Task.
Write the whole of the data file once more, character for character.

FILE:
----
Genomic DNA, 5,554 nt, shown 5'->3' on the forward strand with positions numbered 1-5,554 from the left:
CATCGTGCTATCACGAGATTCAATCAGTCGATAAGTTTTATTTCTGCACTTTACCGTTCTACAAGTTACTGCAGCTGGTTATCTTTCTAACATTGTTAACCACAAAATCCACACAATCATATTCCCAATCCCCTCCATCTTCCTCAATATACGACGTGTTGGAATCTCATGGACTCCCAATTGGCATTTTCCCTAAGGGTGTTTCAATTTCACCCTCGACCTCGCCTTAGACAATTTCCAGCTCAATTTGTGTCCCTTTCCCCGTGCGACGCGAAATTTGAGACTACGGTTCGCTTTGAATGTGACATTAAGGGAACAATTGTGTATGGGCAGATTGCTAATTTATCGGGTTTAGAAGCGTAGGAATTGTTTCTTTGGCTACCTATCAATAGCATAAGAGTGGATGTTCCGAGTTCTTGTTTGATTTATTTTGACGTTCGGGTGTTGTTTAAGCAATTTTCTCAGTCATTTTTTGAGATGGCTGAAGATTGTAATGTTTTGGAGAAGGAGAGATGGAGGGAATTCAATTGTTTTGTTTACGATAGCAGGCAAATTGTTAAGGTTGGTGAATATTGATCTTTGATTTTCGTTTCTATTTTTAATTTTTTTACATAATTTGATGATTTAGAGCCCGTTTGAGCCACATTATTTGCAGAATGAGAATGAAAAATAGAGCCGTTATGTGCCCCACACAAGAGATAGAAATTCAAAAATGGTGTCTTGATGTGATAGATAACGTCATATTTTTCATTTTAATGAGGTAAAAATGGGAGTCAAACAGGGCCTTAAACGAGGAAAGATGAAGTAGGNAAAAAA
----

Genomic DNA, 5,554 nt, shown 5'->3' on the forward strand with positions numbered 1-5,554 from the left:
CATCGTGCTATCACGAGATTCAATCAGTCGATAAGTTTTATTTCTGCACTTTACCGTTCTACAAGTTACTGCAGCTGGTTATCTTTCTAACATTGTTAACCACAAAATCCACACAATCATATTCCCAATCCCCTCCATCTTCCTCAATATACGACGTGTTGGAATCTCATGGACTCCCAATTGGCATTTTCCCTAAGGGTGTTTCAATTTCACCCTCGACCTCGCCTTAGACAATTTCCAGCTCAATTTGTGTCCCTTTCCCCGTGCGACGCGAAATTTGAGACTACGGTTCGCTTTGAATGTGACATTAAGGGAACAATTGTGTATGGGCAGATTGCTAATTTATCGGGTTTAGAAGCGTAGGAATTGTTTCTTTGGCTACCTATCAATAGCATAAGAGTGGATGTTCCGAGTTCTTGTTTGATTTATTTTGACGTTCGGGTGTTGTTTAAGCAATTTTCTCAGTCATTTTTTGAGATGGCTGAAGATTGTAATGTTTTGGAGAAGGAGAGATGGAGGGAATTCAATTGTTTTGTTTACGATAGCAGGCAAATTGTTAAGGTTGGTGAATATTGATCTTTGATTTTCGTTTCTATTTTTAATTTTTTTACATAATTTGATGATTTAGAGCCCGTTTGAGCCACATTATTTGCAGAATGAGAATGAAAAATAGAGCCGTTATGTGCCCCACACAAGAGATAGAAATTCAAAAATGGTGTCTTGATGTGATAGATAACGTCATATTTTTCATTTTAATGAGGTAAAAATGGGAGTCAAACAGGGCCTTAAACGAGGAAAGATGAAGTAGGNAAAAAA